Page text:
Plug-In Hybrids Could Require 160 New Power Plants By 2030 (Or None At All)

  • Published on March 14th, 2008 by
 

Prius, PHEV, EV, plug-in, electricity, hybrid

Plug-in Hybrids (PHEVs) have taken some undeserved heat lately, with the recent hullabaloo over their potential to drain U.S. water supplies. But as some readers pointed out, it all depends when you charge them.

This week’s report from Oak Ridge National Laboratory, which evaluated the impact of a substantial increase in PHEV ownership, found that nighttime charging of PHEV’s would not increase electricity demand over baseline levels. In other words, no (or very few) new power plants would need to be constructed if plug-in owners only charged their vehicles at night.





While nighttime charging makes sense, since it can be incentivized by power companies and prices are cheapest after 10 p.m. anyway, there’s no guarantee that the average car owner will wait until then to charge up. The worst case scenario, in which all PHEV owners charged their vehicles at 5pm, could require the construction of up to 160 new power plants.

Obviously, vehicle charging will take place at different times during the day, but it may be important (even vital) that new plug-ins be charged during nighttime hours. Study authors estimated the impact on electricity generation would be greatest by 2030, when PHEVs have become well-established in the U.S. market.

See the press release here.

See the study here.

Related Posts:

100 MPG+ Plug-In Hybrids Already Available (Check ‘em Out)

Could Hybrid Vehicles Hinder Development of More Sustainable Alternatives?

Plug-In Hybrids Use Over 17 Times More Water Than Regular Cars, Researchers Say

[Via] and Photo Credit





About the Author

In a past life, Clayton was a professional blogger and editor of Gas 2.0, Important Media’s blog covering the future of sustainable transportation. He was also the Managing Editor for GO Media, the predecessor to Important Media.

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  • Uncle B

    Spain supplies an entire city with solar electricity from a desert region right now. We overlook the vast solar electric/heat potential of desert regions that have up to 95% sunlight daily, just when we need it- in the daytime! We should plant foodstuff in the shade provided by the solar collectors and pump water using some of the solar energy to feed the inevitable cities that will crop up in search of cheaper electricity and heat that a desert solar heat/electric farm would cause. I for one, want to be a pioneer in this new American frontier!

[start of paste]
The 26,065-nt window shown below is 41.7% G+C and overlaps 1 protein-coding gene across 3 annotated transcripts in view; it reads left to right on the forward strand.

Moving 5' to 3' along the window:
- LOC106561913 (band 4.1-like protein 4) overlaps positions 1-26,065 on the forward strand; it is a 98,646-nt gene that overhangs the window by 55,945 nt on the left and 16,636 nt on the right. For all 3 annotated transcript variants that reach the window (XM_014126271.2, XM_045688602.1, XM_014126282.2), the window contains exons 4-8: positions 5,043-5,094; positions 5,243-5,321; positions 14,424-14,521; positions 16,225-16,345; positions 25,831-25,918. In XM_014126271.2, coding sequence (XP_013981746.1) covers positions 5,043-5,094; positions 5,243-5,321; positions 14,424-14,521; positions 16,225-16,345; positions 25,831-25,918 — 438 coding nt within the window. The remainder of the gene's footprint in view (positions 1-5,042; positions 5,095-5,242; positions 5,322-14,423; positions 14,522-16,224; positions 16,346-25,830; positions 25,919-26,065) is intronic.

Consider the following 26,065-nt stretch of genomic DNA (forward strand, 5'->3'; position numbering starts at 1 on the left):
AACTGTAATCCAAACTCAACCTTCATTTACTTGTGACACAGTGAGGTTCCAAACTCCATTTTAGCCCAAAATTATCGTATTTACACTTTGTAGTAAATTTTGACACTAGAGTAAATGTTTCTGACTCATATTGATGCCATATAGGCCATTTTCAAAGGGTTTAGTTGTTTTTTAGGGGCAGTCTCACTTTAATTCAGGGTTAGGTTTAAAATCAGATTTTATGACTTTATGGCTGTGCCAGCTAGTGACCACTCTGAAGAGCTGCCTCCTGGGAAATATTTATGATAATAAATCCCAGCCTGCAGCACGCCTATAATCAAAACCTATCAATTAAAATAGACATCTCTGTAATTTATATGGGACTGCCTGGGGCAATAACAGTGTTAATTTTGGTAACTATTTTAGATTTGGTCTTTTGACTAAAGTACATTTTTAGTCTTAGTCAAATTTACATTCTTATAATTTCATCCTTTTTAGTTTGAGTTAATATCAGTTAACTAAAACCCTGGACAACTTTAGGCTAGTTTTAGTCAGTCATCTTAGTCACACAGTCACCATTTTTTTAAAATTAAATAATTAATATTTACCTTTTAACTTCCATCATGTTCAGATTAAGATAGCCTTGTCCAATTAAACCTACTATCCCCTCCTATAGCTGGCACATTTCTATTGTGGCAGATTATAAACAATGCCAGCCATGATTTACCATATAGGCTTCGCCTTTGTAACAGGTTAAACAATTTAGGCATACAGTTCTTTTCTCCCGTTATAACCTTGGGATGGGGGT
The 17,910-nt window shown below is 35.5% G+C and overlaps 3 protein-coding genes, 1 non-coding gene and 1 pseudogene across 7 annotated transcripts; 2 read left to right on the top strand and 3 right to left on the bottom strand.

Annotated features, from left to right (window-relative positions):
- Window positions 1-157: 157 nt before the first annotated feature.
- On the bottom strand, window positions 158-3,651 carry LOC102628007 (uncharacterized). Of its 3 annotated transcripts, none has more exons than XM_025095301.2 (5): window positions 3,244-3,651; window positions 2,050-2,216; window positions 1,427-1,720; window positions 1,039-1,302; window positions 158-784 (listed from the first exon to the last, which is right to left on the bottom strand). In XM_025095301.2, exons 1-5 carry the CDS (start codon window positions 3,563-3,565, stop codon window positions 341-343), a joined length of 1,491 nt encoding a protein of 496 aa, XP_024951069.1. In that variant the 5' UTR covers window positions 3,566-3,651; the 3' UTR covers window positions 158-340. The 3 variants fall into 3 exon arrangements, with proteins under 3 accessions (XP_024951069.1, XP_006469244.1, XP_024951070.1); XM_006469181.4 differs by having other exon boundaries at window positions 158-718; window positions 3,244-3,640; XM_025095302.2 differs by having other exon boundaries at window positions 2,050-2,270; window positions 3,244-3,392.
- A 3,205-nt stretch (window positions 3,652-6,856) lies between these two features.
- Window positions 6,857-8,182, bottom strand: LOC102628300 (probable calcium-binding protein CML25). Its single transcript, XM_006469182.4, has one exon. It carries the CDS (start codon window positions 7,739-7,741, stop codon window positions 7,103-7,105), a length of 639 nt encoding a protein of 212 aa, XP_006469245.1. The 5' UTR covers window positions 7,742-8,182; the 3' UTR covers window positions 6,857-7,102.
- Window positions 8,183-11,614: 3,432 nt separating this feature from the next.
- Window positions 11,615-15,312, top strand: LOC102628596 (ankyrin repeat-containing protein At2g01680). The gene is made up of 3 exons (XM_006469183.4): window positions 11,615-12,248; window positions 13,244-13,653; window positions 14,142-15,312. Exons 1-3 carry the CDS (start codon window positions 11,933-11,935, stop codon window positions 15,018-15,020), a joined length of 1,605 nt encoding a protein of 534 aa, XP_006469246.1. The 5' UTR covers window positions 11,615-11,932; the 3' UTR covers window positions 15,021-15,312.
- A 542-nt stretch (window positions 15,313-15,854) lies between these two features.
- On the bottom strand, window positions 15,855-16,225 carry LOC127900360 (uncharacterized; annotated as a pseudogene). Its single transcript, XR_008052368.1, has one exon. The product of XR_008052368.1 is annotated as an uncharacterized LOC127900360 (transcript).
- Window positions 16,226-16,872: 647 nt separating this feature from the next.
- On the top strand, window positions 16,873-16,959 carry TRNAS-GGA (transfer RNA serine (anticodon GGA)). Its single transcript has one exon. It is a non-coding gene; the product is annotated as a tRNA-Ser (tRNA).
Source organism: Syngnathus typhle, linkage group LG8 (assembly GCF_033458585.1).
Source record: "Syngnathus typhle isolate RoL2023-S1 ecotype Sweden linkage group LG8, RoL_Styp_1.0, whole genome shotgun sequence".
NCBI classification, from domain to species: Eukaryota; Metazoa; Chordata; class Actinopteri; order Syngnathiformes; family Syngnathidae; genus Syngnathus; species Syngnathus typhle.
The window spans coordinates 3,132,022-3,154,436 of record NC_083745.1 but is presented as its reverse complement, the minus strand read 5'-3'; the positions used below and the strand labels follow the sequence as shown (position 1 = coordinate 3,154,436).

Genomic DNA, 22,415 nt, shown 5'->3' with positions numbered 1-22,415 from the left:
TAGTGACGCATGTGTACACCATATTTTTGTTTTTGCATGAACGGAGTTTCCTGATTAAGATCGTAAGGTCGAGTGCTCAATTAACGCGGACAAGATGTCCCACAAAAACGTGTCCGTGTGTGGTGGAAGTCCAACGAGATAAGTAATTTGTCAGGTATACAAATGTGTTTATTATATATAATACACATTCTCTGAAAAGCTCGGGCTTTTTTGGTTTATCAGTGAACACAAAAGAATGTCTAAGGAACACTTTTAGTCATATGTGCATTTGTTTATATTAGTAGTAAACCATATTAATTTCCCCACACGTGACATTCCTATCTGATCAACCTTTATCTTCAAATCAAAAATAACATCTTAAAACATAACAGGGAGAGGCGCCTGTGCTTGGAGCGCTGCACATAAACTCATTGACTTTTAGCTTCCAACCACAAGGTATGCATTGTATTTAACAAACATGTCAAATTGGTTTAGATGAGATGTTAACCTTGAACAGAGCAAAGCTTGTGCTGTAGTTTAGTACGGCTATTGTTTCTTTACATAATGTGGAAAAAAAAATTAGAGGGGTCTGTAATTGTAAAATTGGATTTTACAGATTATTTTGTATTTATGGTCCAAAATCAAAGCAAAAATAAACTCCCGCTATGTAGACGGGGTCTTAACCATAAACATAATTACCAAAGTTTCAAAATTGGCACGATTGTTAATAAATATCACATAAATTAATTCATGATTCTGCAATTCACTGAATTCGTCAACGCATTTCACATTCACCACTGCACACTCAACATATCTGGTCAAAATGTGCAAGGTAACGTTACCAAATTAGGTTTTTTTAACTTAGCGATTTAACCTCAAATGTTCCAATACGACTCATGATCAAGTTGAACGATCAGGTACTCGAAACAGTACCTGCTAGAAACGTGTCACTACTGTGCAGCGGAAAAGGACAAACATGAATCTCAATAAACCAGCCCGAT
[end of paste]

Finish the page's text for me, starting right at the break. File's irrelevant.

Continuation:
• Uncle B

    Spain supplies an entire city with solar electricity from a desert region right now. We overlook the vast solar electric/heat potential of desert regions that have up to 95% sunlight daily, just when we need it- in the daytime! We should plant foodstuff in the shade provided by the solar collectors and pump water using some of the solar energy to feed the inevitable cities that will crop up in search of cheaper electricity and heat that a desert solar heat/electric farm would cause. I for one, want to be a pioneer in this new American frontier!

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  • gennette

    A simple solution: equip all plug-in cars with a timer so that they don’t start drawing power until after 10pm, no matter when you plug it in. Of course, there would have to be a way to override this, but it should be something that’s a bit of a pain to change so people would only do it if it was absolutely necessary. Problem. Solved. *bushes hands off*

  • gennette